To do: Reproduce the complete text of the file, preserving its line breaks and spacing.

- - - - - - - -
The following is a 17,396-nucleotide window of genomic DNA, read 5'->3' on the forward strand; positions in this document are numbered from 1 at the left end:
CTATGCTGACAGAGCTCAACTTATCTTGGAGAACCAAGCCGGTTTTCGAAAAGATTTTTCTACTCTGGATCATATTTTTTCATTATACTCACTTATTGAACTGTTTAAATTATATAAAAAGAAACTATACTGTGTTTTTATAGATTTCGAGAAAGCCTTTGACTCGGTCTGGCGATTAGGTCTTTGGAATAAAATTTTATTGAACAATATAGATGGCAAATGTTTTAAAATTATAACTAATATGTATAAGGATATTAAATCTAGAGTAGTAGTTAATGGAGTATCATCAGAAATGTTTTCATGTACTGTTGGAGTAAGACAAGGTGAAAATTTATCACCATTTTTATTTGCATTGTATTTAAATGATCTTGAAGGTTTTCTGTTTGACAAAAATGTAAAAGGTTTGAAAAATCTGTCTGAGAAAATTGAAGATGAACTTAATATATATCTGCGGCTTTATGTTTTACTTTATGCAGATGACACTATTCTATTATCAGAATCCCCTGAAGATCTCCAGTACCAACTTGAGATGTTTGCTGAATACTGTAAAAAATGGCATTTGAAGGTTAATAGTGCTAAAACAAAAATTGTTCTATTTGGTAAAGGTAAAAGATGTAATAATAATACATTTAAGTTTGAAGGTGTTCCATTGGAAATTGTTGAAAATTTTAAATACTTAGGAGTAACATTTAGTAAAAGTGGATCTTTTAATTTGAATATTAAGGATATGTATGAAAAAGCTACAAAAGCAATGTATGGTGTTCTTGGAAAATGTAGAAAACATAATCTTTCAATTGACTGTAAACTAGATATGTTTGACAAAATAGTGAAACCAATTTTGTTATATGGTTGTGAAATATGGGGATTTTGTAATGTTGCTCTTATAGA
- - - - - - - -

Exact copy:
The following is a 17,396-nucleotide window of genomic DNA, read 5'->3' on the forward strand; positions in this document are numbered from 1 at the left end:
CTATGCTGACAGAGCTCAACTTATCTTGGAGAACCAAGCCGGTTTTCGAAAAGATTTTTCTACTCTGGATCATATTTTTTCATTATACTCACTTATTGAACTGTTTAAATTATATAAAAAGAAACTATACTGTGTTTTTATAGATTTCGAGAAAGCCTTTGACTCGGTCTGGCGATTAGGTCTTTGGAATAAAATTTTATTGAACAATATAGATGGCAAATGTTTTAAAATTATAACTAATATGTATAAGGATATTAAATCTAGAGTAGTAGTTAATGGAGTATCATCAGAAATGTTTTCATGTACTGTTGGAGTAAGACAAGGTGAAAATTTATCACCATTTTTATTTGCATTGTATTTAAATGATCTTGAAGGTTTTCTGTTTGACAAAAATGTAAAAGGTTTGAAAAATCTGTCTGAGAAAATTGAAGATGAACTTAATATATATCTGCGGCTTTATGTTTTACTTTATGCAGATGACACTATTCTATTATCAGAATCCCCTGAAGATCTCCAGTACCAACTTGAGATGTTTGCTGAATACTGTAAAAAATGGCATTTGAAGGTTAATAGTGCTAAAACAAAAATTGTTCTATTTGGTAAAGGTAAAAGATGTAATAATAATACATTTAAGTTTGAAGGTGTTCCATTGGAAATTGTTGAAAATTTTAAATACTTAGGAGTAACATTTAGTAAAAGTGGATCTTTTAATTTGAATATTAAGGATATGTATGAAAAAGCTACAAAAGCAATGTATGGTGTTCTTGGAAAATGTAGAAAACATAATCTTTCAATTGACTGTAAACTAGATATGTTTGACAAAATAGTGAAACCAATTTTGTTATATGGTTGTGAAATATGGGGATTTTGTAATGTTGCTCTTATAGA